The appearance, shape, and structure of every living organism are based on its genetic code, “written” in DNA molecules. Every time one cell divides into two, or when a new organism is formed, DNA must be copied. This copying process is not perfect: each copy carries different types of gene mutations.
Different Types of Gene Mutations
Of all the mutations that occur, most are neutral: these changes do not affect any gene, not even on the organism itself, and are passed on to the next generation. This is followed by strongly negative mutations: changes that deactivate or damage a key gene necessary for an individual’s normal life. Negative mutations lead to the death of the individual or prevent the individual from leaving offspring. In both cases, the mutation is removed from further circulation. The remaining mutations produce variation, diversity in the characteristics of individuals within the species.
This last category – mutations that produce variations – is key to evolution. Variations primarily enable the development of new features through gradual changes in existing features. The process by which this takes place – the selection process – will be explained in detail in the following chapters. In addition to this gradual change in existing genetic information, mutations can produce variation in the number of copies of genes, allowing new traits to emerge without losing pre-existing ones. How does this happen?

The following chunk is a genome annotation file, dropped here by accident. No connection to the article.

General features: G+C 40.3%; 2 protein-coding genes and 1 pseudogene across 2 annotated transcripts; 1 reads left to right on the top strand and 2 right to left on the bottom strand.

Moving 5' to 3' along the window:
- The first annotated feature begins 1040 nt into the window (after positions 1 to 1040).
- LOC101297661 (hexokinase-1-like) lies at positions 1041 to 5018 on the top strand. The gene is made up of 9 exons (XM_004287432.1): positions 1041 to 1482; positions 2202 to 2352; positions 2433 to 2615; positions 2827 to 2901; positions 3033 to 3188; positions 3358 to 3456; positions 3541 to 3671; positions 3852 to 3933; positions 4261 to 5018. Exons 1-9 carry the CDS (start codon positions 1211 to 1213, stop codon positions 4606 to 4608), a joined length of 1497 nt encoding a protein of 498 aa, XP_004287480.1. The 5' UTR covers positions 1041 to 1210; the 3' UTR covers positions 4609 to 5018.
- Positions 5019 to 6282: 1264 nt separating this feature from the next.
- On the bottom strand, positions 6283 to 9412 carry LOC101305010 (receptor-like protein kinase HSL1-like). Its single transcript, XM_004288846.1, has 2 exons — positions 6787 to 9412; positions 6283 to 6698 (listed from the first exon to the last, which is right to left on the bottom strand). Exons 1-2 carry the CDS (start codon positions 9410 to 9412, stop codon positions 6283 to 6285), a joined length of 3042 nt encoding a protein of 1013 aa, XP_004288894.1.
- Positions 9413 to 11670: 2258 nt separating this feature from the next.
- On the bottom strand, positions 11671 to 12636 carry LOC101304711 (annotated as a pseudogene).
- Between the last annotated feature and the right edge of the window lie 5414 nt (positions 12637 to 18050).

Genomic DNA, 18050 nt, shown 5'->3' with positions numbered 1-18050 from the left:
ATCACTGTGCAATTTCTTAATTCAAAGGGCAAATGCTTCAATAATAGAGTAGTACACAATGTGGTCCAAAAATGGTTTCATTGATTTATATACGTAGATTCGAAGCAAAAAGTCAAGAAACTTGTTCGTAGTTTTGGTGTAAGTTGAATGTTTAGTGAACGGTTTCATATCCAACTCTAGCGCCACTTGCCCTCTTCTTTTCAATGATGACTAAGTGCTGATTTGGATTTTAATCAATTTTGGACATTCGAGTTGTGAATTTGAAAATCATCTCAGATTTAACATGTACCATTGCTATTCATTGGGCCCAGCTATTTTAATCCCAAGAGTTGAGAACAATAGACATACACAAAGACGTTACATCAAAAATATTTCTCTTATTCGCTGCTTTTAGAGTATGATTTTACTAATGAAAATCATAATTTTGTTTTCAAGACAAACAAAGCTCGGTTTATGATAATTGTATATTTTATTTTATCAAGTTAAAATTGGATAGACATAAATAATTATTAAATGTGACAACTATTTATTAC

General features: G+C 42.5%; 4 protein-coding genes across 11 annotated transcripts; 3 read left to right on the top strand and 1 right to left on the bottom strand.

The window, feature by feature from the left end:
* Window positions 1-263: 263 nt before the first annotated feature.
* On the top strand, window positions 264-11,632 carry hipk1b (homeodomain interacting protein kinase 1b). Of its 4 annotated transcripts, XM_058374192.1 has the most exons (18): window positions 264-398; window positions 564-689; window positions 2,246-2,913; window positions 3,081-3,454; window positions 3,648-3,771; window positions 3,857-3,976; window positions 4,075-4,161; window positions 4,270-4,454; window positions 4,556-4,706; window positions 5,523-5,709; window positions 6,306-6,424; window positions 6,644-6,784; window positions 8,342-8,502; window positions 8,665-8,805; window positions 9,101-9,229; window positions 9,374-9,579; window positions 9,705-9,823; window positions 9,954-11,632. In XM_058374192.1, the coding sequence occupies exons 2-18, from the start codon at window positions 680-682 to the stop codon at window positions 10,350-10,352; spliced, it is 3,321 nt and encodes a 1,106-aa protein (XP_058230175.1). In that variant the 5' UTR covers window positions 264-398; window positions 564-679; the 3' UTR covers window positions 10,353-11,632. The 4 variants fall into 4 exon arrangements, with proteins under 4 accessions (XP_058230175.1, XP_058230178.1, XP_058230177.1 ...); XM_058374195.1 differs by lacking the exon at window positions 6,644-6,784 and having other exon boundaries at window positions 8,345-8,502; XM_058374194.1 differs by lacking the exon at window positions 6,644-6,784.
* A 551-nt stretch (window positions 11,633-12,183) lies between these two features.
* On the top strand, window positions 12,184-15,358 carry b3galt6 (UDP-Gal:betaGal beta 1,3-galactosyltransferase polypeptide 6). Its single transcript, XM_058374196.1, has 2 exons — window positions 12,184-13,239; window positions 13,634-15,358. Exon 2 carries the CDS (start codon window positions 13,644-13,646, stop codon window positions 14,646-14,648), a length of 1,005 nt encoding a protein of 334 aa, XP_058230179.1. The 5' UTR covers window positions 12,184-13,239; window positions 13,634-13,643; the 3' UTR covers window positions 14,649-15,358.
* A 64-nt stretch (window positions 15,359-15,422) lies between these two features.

Changing Existing Information Through Mutations Is Simple
Existing genes change and produce small changes in the characteristics of individuals. As a classic example, we can take any species, including ourselves. Although human children possess traits that are a mixture of their parents’ traits, they always have their own special new characteristics, different from both parents. It is important to note that the variable changes are not drastic: a certain bone could be a little longer, or a little shorter, a certain enzyme a little more or a little less active, the shape of a certain part of the body may be a little different. The following chapters will show us how such small variations result in large species changes under selective pressure.
The emergence of new information occurs through a process that is also simple but requires a slightly more complex explanation. Information is most often generated through a process of duplication followed by further mutations. This occurs in cases of “downtime” during DNA copying; due to downtime, pieces of DNA can be skipped or copied two or more times. Duplications are widespread, to the extent that one of the main differences between twins is usually the number of copies of certain genes.
How Does Duplication Lead to the Emergence of New Information?
Let’s take a living thing, which has thousands of genes, including the X gene. Let’s assume that this gene is very important – if an individual experiences a mutation in the X gene, it will be sick at best and will most likely die soon.